How to Blog Like an Expert: Tips from Top Travel Bloggers

Not so long ago, the world was a big mysterious place. People barely new other people from neighboring cities, let alone other countries. Then the internet came into being. Slowly and slowly the world became smaller and smaller, until all that was left was a global village. As a consequence, business patterns changed, some businesses became bankrupt while others had to go through massive lay-offs. Many magazines and newspapers closed down their print versions after heavy losses, as readers shifted to a new source for their news and reading interests. Redundancies started and many people became jobless.
From all this change, arose a new opportunity for people who liked to travel and write. What used to be Travel Logs have now become travel blogs. Travel logs used to be printed, quarterly at the most. Travel blogs on the other hand are updated much more regularly. The world is the audience and hence even some very niche topics can have a huge following.
But, there are some very important questions that need to be answered. Like the one which we have made our topic. What are some of the fundamental things that need to be kept in mind? What if you want to share something which you like? Will others like it? What do the famous travel bloggers do?
There are no set principles, and no guarantee. However, there are some common things which will improve the overall quality of output. So, if you are a new travel blogger or just someone who is struggling to get proper attention for your blog, we are sure that the following tips from some famous travel bloggers will help you out.

Jason Biondo from Trekeffect:

“Sometimes, pictures cannot describe the beauty, smell and feel of the place you’re visiting. That’s why you need to use the right words or adjectives to describe everything you have seen and experienced in your trips. That way, your readers will get a deeper insight of the place you’re visiting, which in turn could result to better a CTA response. I think this why Lonely Planet and Tripadvisor have been so successful.” brings you interesting things to do if you plan on traversing the world. Their posts are full of things that you can do in different cities.

Patrick Smith from askthepilot:

“My tip is pretty simple: if you’re an independent blogger, get yourself a proofreader. It needn’t be a professional, but it’s highly helpful to have somebody look over your writing before it goes live. I can proofread my own material three times over, but typos and grammar mistakes always will sneak through. Clean prose helps a blog appear and feel more professional.” is a blog about air travel written from a pilot’s perspective. Patrick Smith has an interesting writing style that often uses satire to great advantage.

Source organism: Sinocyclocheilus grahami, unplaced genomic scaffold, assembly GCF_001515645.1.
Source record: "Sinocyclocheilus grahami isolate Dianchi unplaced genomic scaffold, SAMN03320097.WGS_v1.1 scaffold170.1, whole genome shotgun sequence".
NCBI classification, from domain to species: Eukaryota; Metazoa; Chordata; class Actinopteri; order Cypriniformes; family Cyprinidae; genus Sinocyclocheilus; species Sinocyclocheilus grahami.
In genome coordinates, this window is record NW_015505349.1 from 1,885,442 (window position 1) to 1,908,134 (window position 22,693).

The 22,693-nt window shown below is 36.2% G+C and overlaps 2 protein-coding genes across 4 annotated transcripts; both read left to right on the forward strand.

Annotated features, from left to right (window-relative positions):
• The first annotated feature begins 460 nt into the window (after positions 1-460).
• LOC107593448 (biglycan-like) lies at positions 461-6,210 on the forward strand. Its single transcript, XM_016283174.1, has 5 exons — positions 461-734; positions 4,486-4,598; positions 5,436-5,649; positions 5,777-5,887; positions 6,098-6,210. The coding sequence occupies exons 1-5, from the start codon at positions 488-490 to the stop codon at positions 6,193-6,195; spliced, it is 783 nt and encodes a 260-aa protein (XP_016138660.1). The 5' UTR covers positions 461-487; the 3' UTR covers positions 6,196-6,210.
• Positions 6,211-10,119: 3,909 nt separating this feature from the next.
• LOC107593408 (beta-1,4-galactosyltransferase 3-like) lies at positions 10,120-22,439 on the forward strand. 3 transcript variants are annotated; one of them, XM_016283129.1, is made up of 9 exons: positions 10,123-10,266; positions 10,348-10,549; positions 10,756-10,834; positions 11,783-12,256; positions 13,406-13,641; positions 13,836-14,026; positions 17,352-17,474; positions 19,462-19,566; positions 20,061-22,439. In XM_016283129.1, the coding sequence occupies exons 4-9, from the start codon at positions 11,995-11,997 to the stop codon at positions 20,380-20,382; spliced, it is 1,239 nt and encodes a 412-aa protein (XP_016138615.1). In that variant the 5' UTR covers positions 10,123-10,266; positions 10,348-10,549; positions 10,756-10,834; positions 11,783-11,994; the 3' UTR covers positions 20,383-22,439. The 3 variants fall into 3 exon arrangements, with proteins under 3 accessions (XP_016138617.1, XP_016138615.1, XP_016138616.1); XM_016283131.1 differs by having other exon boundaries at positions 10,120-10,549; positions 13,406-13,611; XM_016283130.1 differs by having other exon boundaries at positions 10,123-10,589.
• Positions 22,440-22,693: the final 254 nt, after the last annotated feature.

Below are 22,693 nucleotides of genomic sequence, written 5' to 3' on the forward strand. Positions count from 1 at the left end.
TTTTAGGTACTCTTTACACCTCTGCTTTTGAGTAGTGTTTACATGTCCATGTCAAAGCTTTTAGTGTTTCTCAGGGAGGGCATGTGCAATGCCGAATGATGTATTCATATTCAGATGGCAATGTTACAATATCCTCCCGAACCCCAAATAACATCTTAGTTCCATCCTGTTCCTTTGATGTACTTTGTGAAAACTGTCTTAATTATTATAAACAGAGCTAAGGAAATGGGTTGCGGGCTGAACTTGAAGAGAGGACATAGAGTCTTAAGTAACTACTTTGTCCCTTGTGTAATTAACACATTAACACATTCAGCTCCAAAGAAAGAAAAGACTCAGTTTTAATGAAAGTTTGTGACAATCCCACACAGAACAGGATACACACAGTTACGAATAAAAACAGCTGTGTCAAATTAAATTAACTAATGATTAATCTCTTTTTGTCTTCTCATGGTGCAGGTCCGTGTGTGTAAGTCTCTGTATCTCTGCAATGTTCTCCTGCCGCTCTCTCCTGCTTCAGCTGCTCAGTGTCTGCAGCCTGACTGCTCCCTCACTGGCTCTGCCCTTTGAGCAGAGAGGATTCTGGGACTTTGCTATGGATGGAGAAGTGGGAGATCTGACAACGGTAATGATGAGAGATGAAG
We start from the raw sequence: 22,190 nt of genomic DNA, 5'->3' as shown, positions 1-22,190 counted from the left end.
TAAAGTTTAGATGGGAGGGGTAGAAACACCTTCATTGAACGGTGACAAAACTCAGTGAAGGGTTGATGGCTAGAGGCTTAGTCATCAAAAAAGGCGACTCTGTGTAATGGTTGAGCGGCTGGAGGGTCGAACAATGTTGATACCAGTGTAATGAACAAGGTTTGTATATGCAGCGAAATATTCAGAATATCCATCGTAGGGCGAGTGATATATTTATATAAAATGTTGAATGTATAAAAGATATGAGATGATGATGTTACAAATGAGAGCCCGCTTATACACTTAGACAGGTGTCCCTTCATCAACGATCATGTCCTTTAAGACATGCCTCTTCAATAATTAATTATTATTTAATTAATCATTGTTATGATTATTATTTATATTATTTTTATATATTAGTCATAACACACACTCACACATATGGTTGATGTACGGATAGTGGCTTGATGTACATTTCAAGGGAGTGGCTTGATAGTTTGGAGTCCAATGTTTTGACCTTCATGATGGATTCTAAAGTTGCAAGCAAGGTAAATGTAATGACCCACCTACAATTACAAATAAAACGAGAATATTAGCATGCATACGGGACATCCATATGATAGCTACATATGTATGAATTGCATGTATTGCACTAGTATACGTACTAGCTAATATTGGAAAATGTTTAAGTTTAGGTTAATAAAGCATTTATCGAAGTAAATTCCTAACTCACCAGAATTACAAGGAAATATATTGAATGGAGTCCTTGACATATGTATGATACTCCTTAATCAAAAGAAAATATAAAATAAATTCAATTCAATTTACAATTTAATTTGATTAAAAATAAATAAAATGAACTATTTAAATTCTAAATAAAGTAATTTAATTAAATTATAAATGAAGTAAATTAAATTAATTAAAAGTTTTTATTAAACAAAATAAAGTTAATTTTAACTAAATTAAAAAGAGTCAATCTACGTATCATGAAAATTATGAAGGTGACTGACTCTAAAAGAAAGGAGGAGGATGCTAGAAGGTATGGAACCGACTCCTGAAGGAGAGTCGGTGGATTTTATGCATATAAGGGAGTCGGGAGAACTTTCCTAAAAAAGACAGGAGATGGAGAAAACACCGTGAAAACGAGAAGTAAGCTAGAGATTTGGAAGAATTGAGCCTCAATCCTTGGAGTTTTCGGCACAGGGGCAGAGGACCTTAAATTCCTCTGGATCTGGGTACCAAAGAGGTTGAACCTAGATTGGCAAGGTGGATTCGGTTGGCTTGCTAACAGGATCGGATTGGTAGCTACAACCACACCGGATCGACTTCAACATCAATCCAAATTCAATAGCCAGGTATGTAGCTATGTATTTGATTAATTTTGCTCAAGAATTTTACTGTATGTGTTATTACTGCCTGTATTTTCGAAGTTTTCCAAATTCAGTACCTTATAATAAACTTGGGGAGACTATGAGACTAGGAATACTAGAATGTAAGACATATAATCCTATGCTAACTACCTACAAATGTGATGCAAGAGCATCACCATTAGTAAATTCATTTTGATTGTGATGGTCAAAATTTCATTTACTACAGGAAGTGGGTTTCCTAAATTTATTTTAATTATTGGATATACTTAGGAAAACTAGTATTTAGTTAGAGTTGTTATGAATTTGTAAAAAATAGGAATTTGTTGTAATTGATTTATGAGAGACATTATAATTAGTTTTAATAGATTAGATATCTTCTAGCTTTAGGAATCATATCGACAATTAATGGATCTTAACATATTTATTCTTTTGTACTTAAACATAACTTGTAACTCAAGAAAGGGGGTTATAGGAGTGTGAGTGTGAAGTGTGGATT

“My advice for blog expert is to photograph EVERYTHING. Our attention spans are so short these days that sometimes a photo will jolt us back into the article so we keep reading. Summarize, any post more than 500 words is asking for a lot from the reader. And add some facts. While our attention spans are short, we still love learning information we can then talk about over drinks… ‘oh did you know LAX is the 5th busiest airport in the world’?” is a blog maintained by the owners of the show by the same name. Posts are often related to the background of their travels and some more insight into the whole show.

Lance & Laura Longwell from Travel Addicts:

“Lots of travel bloggers will tell you there is only one right way to blog. You need to do some things in a very specific way. Some will tell you that you have to quit your job to be a real blogger. However, we’ve always believed that there is not a one-size-fits-all approach to blogging. The only “right” way is your way.” is a blog which is captures the best moments of Lance and Laura Longwell. They have visited all the US States, as well as 55 countries across the continents. Each post contains some exquisite photographs and a story to boost.

Anthony from The Travel Tart:

“My tip is about working with brands such as tourism boards, airlines and hotels. I’ve found that the best content created when working in collaboration with such brands comes from having a good relationship with the brand contacts, and making sure there are agreed requirements that the blogger sticks to and/or exceeds. For me, this has created repeat business/experiences which then flow on into other opportunities.” is a travel blog which brings you the funny, weird, and offbeat things about travel, always keeping things in the lighter shades of fun.

We have set you up with some tips from around the globe, which seem to suggest what we were thinking: the most important thing is to stay original and focus on quality. So, what are you waiting for, take the step and move towards making your own blog. Who knows someday you will be the one giving advice.



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